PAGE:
A day after the two Democratic primary frontrunners bickered over attendance at a forum, all seven candidates for governor kept things civil at a debate hosted by Whitney Young Magnet High School on Wednesday evening on the city’s Near West Side.
When billionaire entrepreneur J.B. Pritzker couldn’t attend a Tuesday forum held at Northern Illinois University, his campaign put out a statement saying his opponents had nixed Pritzker’s running mate Julianna Stratton from debating in his place.
NIU organizers had actually made the decision, leading members of business and nonprofit leader Chris Kennedy’s camp to decry Pritzker’s claim as “petty and insulting.”
The hatchet had apparently been buried by Wednesday evening at Whitney Young, where the candidates agreed on a wide swath of issues while tackling questions from students. School officials touted it as the first student-run gubernatorial debate in the country.
State Sen. Daniel Biss (9th) and Ald. Ameya Pawar (47th) were in lock-step with Pritzker and Kennedy in calling for a progressive income tax, changing the funding formula for Chicago Public Schools, raising the minimum wage, reinstating funding for mental health facilities, protecting DACA recipients and banning assault weapons.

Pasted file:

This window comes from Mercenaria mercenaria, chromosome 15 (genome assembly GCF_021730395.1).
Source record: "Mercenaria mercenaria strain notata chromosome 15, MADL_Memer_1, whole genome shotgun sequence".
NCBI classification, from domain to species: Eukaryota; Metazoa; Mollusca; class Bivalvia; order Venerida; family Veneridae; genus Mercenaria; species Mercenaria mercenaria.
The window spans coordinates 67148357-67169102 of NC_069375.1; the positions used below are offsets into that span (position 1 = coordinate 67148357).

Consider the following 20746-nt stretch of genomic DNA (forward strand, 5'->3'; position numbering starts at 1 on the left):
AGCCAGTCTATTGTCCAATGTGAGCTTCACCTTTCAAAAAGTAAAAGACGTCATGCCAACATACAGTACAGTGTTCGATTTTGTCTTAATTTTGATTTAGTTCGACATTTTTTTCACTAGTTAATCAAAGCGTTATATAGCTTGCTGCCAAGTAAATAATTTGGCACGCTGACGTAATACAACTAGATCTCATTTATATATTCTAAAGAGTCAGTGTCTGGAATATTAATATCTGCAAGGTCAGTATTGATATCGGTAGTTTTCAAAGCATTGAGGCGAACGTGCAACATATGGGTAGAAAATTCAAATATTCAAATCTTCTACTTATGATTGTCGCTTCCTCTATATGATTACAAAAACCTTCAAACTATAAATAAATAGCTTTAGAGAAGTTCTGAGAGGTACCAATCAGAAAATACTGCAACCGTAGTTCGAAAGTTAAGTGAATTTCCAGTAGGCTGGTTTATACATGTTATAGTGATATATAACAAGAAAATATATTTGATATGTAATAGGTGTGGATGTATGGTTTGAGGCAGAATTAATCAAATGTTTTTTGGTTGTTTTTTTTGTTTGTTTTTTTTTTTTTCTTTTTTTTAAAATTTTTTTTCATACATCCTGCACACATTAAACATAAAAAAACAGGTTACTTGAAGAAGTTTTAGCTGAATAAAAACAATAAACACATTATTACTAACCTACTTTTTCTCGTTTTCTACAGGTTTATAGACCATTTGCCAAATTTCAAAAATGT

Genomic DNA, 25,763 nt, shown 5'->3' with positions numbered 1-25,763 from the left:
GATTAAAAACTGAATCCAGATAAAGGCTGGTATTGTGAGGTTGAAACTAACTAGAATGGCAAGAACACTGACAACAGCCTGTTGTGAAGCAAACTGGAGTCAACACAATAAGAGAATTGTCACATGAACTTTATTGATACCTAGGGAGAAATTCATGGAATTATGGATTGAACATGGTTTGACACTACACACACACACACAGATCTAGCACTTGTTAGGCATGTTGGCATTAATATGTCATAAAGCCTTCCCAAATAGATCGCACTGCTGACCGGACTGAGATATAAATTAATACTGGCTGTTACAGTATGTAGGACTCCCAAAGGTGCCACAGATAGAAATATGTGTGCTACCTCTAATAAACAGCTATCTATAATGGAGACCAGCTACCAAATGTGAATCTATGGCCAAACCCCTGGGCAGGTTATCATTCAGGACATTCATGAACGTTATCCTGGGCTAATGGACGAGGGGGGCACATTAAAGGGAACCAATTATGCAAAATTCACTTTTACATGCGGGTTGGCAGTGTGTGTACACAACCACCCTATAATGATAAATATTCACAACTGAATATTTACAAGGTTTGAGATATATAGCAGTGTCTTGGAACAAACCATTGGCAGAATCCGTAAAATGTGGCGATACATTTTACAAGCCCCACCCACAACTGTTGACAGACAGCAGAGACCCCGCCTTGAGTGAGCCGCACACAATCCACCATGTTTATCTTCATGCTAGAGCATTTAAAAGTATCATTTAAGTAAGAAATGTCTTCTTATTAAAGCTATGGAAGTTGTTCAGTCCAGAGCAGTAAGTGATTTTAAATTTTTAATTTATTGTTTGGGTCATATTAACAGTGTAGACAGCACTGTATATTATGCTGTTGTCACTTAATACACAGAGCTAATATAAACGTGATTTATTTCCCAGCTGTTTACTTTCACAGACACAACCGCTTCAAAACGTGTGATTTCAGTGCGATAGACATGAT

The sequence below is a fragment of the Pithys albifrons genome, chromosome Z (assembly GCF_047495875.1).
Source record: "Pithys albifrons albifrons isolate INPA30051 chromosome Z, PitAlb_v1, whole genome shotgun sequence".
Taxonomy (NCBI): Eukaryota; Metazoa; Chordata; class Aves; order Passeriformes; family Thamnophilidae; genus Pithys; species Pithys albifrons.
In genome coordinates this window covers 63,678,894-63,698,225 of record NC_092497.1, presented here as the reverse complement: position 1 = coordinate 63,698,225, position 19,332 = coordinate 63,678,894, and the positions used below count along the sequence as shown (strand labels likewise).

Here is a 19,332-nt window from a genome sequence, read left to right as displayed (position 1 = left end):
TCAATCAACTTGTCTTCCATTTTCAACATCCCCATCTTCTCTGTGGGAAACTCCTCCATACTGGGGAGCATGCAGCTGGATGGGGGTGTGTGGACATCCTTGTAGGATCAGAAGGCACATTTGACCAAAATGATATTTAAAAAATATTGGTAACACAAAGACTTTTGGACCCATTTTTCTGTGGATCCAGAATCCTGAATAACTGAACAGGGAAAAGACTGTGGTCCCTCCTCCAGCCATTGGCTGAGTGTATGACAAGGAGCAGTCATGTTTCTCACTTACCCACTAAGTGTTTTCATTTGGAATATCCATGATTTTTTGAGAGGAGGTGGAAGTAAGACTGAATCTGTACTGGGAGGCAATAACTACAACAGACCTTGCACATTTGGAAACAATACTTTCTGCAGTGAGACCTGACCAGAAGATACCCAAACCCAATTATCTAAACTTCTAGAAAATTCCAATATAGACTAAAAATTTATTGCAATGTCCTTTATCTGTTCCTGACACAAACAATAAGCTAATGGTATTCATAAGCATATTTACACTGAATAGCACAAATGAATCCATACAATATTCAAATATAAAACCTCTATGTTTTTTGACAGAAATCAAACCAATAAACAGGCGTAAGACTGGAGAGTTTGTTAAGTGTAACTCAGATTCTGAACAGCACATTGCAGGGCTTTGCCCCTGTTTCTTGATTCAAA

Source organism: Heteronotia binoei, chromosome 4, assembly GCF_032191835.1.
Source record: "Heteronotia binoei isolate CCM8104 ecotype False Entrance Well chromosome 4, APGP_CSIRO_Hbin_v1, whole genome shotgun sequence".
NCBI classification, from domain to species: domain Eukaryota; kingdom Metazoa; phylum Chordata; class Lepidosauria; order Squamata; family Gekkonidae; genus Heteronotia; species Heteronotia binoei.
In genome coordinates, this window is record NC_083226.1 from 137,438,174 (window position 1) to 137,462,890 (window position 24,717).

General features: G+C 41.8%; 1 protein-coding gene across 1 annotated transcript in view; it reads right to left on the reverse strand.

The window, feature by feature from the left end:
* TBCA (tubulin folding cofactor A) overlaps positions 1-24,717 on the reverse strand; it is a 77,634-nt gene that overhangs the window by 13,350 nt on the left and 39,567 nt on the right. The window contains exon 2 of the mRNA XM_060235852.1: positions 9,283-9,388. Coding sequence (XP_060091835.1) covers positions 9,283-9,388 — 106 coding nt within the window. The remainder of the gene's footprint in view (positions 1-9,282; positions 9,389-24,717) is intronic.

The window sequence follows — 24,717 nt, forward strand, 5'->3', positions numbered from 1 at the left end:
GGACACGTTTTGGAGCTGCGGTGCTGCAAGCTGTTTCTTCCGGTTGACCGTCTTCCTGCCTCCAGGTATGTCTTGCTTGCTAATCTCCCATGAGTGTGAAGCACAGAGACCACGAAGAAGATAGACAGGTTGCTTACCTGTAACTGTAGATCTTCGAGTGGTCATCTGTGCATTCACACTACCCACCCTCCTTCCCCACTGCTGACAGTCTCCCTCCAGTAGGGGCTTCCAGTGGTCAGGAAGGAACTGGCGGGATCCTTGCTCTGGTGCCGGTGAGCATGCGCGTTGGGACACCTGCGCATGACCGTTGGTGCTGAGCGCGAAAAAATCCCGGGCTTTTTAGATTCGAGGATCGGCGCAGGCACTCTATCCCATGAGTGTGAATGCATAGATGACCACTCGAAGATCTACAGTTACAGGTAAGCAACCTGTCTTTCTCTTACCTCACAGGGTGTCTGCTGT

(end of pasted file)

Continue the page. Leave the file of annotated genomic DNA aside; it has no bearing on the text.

Bob Daiber, regional superintendent of schools in downstate Madison County; anti-violence activist Tio Hardiman; and small-business owner Alex Paterakis joined the other candidates in hammering Gov. Bruce Rauner as a crony of President Donald Trump pandering to corporate interests.
“People like our current governor and president go to rural parts of the state and say that people in Chicago are getting more than their fair share. They want to divide us that way,” Pawar said.
The only time Pritzker called out Kennedy by name was to agree with him that the state should increase investment in Argonne National Laboratory and Fermilab to improve the state’s renewable energy prospects.
Pritzker claimed to stand out from the field due to his “leadership and vision,” touting his time at the helm of tech incubator 1871 and his championing of early childhood education and school lunch programs.
Biss extolled his experience in building coalitions in the state Senate to help pass 80 bills he sponsored since being elected.
Kennedy got the biggest laugh of the night after a pint-sized eighth-grader named Tova Love Kaplan asked a long-winded, complex question about how candidates would “alleviate the burden” of skyrocketing college tuition costs facing prospective students.
“Who raised that kid? What did you eat?” he asked the forward-thinking 13-year-old. For his part, Kennedy said he would support fully funding state universities.
Kennedy kept the comedy going in his closing statement, citing a statistic that the only state seeing a greater exodus of millennial residents than Illinois is New Jersey.
“And who the hell wants to live in New Jersey?” he quipped.